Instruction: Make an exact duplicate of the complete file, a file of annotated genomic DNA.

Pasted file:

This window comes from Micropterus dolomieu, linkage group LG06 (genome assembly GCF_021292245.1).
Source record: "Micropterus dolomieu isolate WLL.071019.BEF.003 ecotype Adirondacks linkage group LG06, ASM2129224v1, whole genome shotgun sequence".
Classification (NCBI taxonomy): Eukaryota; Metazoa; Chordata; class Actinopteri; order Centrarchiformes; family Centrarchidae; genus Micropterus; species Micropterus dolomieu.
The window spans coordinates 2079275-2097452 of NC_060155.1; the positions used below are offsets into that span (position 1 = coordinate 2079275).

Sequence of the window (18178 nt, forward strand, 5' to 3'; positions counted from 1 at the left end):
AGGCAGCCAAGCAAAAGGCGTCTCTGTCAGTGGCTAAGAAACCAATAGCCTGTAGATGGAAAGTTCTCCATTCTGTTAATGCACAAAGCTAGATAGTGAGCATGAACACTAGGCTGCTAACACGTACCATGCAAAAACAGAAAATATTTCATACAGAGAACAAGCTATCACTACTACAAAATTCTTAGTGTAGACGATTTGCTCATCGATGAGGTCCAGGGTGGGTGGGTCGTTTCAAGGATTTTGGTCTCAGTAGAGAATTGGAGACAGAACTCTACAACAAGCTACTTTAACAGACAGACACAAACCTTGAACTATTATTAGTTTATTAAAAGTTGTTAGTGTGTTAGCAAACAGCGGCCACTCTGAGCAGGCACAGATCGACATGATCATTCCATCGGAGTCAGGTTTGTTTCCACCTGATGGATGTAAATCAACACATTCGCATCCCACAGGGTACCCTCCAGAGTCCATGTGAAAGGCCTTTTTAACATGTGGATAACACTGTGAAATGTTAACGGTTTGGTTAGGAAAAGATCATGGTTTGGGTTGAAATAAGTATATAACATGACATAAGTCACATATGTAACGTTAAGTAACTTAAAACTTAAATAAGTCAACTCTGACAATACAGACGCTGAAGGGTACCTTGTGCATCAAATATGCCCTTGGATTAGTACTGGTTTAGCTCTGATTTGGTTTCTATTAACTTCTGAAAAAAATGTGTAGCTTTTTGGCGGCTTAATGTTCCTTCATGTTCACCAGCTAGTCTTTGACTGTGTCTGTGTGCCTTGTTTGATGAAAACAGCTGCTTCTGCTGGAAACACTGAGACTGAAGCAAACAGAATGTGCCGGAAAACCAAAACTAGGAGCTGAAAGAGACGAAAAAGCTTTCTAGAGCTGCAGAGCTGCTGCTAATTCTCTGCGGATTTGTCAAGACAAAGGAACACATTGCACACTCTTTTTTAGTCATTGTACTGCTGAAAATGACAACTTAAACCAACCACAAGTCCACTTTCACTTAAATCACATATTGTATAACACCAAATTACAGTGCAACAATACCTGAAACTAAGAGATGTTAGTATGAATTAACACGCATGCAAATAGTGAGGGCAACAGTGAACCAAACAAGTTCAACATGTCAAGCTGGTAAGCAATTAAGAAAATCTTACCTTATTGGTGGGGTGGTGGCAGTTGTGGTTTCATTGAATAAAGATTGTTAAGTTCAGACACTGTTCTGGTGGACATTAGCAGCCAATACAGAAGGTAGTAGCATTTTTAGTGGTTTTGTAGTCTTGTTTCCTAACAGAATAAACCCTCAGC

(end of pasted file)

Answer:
This window comes from Micropterus dolomieu, linkage group LG06 (genome assembly GCF_021292245.1).
Source record: "Micropterus dolomieu isolate WLL.071019.BEF.003 ecotype Adirondacks linkage group LG06, ASM2129224v1, whole genome shotgun sequence".
Classification (NCBI taxonomy): Eukaryota; Metazoa; Chordata; class Actinopteri; order Centrarchiformes; family Centrarchidae; genus Micropterus; species Micropterus dolomieu.
The window spans coordinates 2079275-2097452 of NC_060155.1; the positions used below are offsets into that span (position 1 = coordinate 2079275).

Sequence of the window (18178 nt, forward strand, 5' to 3'; positions counted from 1 at the left end):
AGGCAGCCAAGCAAAAGGCGTCTCTGTCAGTGGCTAAGAAACCAATAGCCTGTAGATGGAAAGTTCTCCATTCTGTTAATGCACAAAGCTAGATAGTGAGCATGAACACTAGGCTGCTAACACGTACCATGCAAAAACAGAAAATATTTCATACAGAGAACAAGCTATCACTACTACAAAATTCTTAGTGTAGACGATTTGCTCATCGATGAGGTCCAGGGTGGGTGGGTCGTTTCAAGGATTTTGGTCTCAGTAGAGAATTGGAGACAGAACTCTACAACAAGCTACTTTAACAGACAGACACAAACCTTGAACTATTATTAGTTTATTAAAAGTTGTTAGTGTGTTAGCAAACAGCGGCCACTCTGAGCAGGCACAGATCGACATGATCATTCCATCGGAGTCAGGTTTGTTTCCACCTGATGGATGTAAATCAACACATTCGCATCCCACAGGGTACCCTCCAGAGTCCATGTGAAAGGCCTTTTTAACATGTGGATAACACTGTGAAATGTTAACGGTTTGGTTAGGAAAAGATCATGGTTTGGGTTGAAATAAGTATATAACATGACATAAGTCACATATGTAACGTTAAGTAACTTAAAACTTAAATAAGTCAACTCTGACAATACAGACGCTGAAGGGTACCTTGTGCATCAAATATGCCCTTGGATTAGTACTGGTTTAGCTCTGATTTGGTTTCTATTAACTTCTGAAAAAAATGTGTAGCTTTTTGGCGGCTTAATGTTCCTTCATGTTCACCAGCTAGTCTTTGACTGTGTCTGTGTGCCTTGTTTGATGAAAACAGCTGCTTCTGCTGGAAACACTGAGACTGAAGCAAACAGAATGTGCCGGAAAACCAAAACTAGGAGCTGAAAGAGACGAAAAAGCTTTCTAGAGCTGCAGAGCTGCTGCTAATTCTCTGCGGATTTGTCAAGACAAAGGAACACATTGCACACTCTTTTTTAGTCATTGTACTGCTGAAAATGACAACTTAAACCAACCACAAGTCCACTTTCACTTAAATCACATATTGTATAACACCAAATTACAGTGCAACAATACCTGAAACTAAGAGATGTTAGTATGAATTAACACGCATGCAAATAGTGAGGGCAACAGTGAACCAAACAAGTTCAACATGTCAAGCTGGTAAGCAATTAAGAAAATCTTACCTTATTGGTGGGGTGGTGGCAGTTGTGGTTTCATTGAATAAAGATTGTTAAGTTCAGACACTGTTCTGGTGGACATTAGCAGCCAATACAGAAGGTAGTAGCATTTTTAGTGGTTTTGTAGTCTTGTTTCCTAACAGAATAAACCCTCAGC